I Walk Alone (1947)

I Walk Alone (1949) is a bold, fun and fast-moving flick with a truly film noir title.

It's a strong exemplar of the film noir style, even if it isn't held up as the one of the greats.

Frankie gets out of prison and after being triggered by the sight if some shadows at the station which remind him of prison bars, he heads down to Broadway ― it looks the same he says. 

But his pal isn’t so sure. The first early signs of the fast-bending steel of the film noir male, here beautifully and memorably played by Burt Lancaster, is one minute in, when he says angrily, and almost to himself  . . . that it better be the same.

It is not of course, the same. The war, and prison, similarly dealt with and both brutal and emotional in their transformative violence . . . these have changed everything. 

The war and prison have more in common that Burt Lancaster's sympathetic and tragic expression. And if one can be in one for the purposes of entertainment, one can certainly be in the other.

Bosley Crowther, film critic for the New York Times, seems to have not been aware of this, and gave the film a negative review, also pointing out that the film may have violated the Motion Picture Production Code. 

He wrote, on Jan 22nd 1948. in the New York Times: "It is notable that the slant of sympathy is very strong toward the mug who did the "stretch," as though he were some kind of martyr. Nice thing! Producer Hal Wallis should read the Code."

Burt Lancaster is greeted by Wendell Corey 

A Film Noir favourite style shot - - the man and the prison bars

Burt Lancaster excelled in his 1940s film noir roles partially because of this incredible vulnerability he could show, while losing nothing of his potency or good looks.

Hoping Broadway hasn't changed? Broadway has changed.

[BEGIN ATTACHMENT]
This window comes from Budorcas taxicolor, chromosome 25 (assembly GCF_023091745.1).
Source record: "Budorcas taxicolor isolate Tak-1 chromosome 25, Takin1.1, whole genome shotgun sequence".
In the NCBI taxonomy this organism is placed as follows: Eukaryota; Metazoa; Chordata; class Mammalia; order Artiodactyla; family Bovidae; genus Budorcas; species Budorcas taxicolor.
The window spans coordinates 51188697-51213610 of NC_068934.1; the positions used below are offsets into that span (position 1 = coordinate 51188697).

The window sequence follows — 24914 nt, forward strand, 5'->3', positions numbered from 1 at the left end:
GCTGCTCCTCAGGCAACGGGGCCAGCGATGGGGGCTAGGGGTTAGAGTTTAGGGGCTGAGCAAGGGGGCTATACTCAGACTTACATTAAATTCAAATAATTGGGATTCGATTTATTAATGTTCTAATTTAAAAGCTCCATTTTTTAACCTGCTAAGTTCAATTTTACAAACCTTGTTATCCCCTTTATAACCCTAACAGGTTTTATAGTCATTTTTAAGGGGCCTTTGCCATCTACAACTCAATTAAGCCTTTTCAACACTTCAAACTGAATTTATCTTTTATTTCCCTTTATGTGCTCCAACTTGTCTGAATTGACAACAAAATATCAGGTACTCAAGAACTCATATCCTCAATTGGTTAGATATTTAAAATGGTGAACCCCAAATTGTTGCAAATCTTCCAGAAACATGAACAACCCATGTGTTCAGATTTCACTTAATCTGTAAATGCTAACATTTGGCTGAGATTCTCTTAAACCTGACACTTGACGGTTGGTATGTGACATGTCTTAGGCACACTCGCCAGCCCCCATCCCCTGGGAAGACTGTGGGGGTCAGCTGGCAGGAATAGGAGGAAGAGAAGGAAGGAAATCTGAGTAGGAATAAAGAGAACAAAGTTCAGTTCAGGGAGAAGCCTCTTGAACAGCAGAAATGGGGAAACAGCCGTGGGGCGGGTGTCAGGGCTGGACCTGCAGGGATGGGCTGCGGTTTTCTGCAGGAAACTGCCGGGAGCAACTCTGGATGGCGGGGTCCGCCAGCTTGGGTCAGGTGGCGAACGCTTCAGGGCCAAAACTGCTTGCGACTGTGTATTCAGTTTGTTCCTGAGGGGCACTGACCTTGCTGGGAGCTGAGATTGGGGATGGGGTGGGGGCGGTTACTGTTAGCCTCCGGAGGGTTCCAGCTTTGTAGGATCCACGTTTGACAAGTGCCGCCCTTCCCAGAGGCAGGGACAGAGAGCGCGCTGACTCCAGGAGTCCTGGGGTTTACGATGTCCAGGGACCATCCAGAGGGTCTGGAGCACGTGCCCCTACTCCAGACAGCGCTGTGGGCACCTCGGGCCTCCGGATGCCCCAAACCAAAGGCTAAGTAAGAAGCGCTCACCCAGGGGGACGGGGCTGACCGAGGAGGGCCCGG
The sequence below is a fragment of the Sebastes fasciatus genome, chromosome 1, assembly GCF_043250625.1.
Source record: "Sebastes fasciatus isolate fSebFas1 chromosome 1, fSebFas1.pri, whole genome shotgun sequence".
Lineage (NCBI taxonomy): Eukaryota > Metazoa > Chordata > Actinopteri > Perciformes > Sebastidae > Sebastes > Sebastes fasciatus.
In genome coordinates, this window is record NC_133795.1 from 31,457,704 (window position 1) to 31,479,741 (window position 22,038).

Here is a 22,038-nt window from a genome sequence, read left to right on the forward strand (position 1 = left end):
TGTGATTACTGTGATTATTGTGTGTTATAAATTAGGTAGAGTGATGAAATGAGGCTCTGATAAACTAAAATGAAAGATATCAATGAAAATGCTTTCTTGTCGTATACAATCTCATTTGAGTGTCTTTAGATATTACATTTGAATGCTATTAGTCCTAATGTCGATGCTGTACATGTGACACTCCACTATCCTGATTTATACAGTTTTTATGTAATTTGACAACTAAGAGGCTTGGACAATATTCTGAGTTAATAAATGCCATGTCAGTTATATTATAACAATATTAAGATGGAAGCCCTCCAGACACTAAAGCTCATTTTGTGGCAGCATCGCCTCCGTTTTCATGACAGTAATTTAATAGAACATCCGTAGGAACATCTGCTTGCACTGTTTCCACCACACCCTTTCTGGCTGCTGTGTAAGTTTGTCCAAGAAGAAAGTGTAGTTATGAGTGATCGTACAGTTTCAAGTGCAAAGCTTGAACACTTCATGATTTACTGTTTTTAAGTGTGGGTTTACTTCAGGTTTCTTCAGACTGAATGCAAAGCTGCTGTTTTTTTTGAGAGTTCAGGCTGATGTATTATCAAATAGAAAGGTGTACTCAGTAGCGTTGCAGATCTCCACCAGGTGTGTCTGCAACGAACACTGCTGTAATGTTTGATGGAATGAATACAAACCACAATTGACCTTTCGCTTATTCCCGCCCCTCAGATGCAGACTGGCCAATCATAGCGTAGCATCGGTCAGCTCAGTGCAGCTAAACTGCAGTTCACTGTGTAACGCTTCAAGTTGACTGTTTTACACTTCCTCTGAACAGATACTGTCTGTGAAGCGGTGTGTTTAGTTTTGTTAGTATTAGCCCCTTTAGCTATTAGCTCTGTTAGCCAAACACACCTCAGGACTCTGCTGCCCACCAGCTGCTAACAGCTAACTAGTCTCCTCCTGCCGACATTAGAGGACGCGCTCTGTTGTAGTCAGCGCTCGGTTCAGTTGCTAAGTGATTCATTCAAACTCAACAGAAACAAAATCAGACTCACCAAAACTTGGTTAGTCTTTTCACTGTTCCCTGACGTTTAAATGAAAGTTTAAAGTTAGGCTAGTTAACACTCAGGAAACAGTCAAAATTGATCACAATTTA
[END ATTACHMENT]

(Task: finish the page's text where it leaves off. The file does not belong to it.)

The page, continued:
Returning is a theme. That is to say coming back to the old neighbourhood, something Burt Lancaster also does at the beginning of Criss Cross (1949)

You don't need to have been away long for everything to have changed, but what of course these Lancastrian saps don't quite get, is that they have changed too. 

Of course it's a firm favourite film noir theme and metaphor, that of the damaged males returning to America after the war. In the old country, the little girls have all grown up to become inaccessible and now-dangerous women, and the criminals have moved in upon the economy. 

These heels were still trying to get used to it at the end of the 1960s, although by then the criminals really did run everything.

Burt Lancaster spends the first ten minutes of the film, a not inconsiderable stretch, trying to establish if everything is the same, as if trying to placate a childish inner conservative. The changes have been considerable however, and the news comes in a variety of forms, including print.

Bosley Crowther was right to ask why a good-guy such as Lancaster is here expected to represent, should be in stir to begin with. But what is important is that he arrives as a moral force of innocence, and from there he will unravel as he is pinballed through the new bad city that has evolved in his absence.

These for the masculinity on display here are its inscrutability, and the fact that it has been damaged, thus rendering an impenetrable and often emotionless frame. Think of the Swede on his bed, resigned at the beginning of The Killers.

Mike Mazurki, by the way!

There is still something keeping I Walk Alone (1947) out of the primary ranks of the film noir canon, and it's hard to say what it is. It certainly is not the cast:

Burt Lancaster

Lizabeth Scott

Kirk Douglas

Wendell Corey

The themes too, are solid, particularly that of the virtue of a woman being the action which can either heal or save the hero. Finally the urban environment, the true stomping ground of noir, is well realised and presented as perhaps, a slightly one-dimensional jungle, in which the men of America may well be coming unstuck.

Alexis Richardson: You know, you're quite an attractive man.

Frankie Madison: Keep goin'.

Alexis Richardson: How far do you want me to go?

Frankie Madison: I'm at the plate. You're doing the pitching.


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